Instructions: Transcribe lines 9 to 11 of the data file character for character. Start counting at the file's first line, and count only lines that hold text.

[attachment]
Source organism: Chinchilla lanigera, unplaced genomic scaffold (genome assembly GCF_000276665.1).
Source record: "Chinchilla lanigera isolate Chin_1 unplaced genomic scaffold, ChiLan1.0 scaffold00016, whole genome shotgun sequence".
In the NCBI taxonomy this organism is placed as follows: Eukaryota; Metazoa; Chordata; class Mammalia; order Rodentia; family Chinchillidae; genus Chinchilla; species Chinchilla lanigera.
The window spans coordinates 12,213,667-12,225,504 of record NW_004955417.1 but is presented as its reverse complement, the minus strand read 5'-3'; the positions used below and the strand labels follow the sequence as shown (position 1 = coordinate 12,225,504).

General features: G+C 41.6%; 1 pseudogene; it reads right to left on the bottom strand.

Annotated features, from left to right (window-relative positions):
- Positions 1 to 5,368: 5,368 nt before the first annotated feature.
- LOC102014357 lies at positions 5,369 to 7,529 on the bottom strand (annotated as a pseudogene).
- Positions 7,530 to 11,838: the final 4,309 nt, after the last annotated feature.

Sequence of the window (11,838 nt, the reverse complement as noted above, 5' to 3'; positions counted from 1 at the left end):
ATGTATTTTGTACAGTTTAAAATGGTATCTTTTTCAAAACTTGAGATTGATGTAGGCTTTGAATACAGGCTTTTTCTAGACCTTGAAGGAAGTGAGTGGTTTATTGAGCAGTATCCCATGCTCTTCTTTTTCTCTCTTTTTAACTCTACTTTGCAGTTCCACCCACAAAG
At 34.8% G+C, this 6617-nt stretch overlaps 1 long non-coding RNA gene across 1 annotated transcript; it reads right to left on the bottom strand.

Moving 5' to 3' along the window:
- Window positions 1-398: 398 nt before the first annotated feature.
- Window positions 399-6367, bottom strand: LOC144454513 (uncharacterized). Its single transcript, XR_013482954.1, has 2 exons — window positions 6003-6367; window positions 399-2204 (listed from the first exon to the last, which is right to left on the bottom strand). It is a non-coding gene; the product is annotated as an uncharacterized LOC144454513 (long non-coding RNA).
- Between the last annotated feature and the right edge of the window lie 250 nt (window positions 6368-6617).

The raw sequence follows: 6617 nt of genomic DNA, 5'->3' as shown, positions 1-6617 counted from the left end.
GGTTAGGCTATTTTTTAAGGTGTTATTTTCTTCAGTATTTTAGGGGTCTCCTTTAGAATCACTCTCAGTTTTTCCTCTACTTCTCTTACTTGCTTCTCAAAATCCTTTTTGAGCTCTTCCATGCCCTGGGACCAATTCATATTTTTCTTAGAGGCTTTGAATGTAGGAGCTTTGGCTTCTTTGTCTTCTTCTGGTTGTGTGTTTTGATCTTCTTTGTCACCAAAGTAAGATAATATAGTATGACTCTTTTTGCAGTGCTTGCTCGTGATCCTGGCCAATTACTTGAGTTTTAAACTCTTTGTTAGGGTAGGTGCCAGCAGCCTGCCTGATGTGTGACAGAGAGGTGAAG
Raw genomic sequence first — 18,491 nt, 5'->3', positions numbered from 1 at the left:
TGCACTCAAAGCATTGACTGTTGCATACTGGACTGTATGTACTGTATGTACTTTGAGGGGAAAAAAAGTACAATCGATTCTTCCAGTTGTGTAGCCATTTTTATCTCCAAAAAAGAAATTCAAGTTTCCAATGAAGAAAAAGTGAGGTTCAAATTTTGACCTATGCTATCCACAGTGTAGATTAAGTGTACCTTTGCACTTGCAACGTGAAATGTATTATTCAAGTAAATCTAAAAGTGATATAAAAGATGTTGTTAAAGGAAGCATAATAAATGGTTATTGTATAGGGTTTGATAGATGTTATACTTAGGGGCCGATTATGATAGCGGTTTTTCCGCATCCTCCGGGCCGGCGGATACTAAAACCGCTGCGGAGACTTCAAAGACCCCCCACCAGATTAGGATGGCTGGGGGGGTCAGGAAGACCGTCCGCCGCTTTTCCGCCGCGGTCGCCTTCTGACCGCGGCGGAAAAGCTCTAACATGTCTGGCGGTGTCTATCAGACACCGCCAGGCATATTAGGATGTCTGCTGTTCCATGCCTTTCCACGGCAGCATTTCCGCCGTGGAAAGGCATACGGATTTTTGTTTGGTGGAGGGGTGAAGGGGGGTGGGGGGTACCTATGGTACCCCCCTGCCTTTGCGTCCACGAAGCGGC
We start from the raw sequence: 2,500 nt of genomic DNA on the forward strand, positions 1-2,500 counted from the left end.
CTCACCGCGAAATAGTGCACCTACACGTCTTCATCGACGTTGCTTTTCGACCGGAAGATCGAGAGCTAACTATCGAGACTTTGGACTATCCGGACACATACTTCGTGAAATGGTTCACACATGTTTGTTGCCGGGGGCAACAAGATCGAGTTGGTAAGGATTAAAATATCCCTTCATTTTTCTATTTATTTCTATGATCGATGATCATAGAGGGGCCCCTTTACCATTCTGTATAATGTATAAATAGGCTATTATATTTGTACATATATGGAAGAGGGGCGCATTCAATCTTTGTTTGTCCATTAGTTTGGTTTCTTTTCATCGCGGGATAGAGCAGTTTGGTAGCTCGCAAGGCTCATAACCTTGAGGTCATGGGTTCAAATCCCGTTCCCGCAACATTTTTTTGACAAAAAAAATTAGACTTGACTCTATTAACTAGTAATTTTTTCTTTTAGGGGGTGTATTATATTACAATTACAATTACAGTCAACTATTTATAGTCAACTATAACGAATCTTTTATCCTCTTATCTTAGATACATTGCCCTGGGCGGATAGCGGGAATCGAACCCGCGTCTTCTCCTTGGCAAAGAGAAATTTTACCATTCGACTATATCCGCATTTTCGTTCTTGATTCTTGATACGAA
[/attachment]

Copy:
- Positions 7,530 to 11,838: the final 4,309 nt, after the last annotated feature.

Sequence of the window (11,838 nt, the reverse complement as noted above, 5' to 3'; positions counted from 1 at the left end):
ATGTATTTTGTACAGTTTAAAATGGTATCTTTTTCAAAACTTGAGATTGATGTAGGCTTTGAATACAGGCTTTTTCTAGACCTTGAAGGAAGTGAGTGGTTTATTGAGCAGTATCCCATGCTCTTCTTTTTCTCTCTTTTTAACTCTACTTTGCAGTTCCACCCACAAAG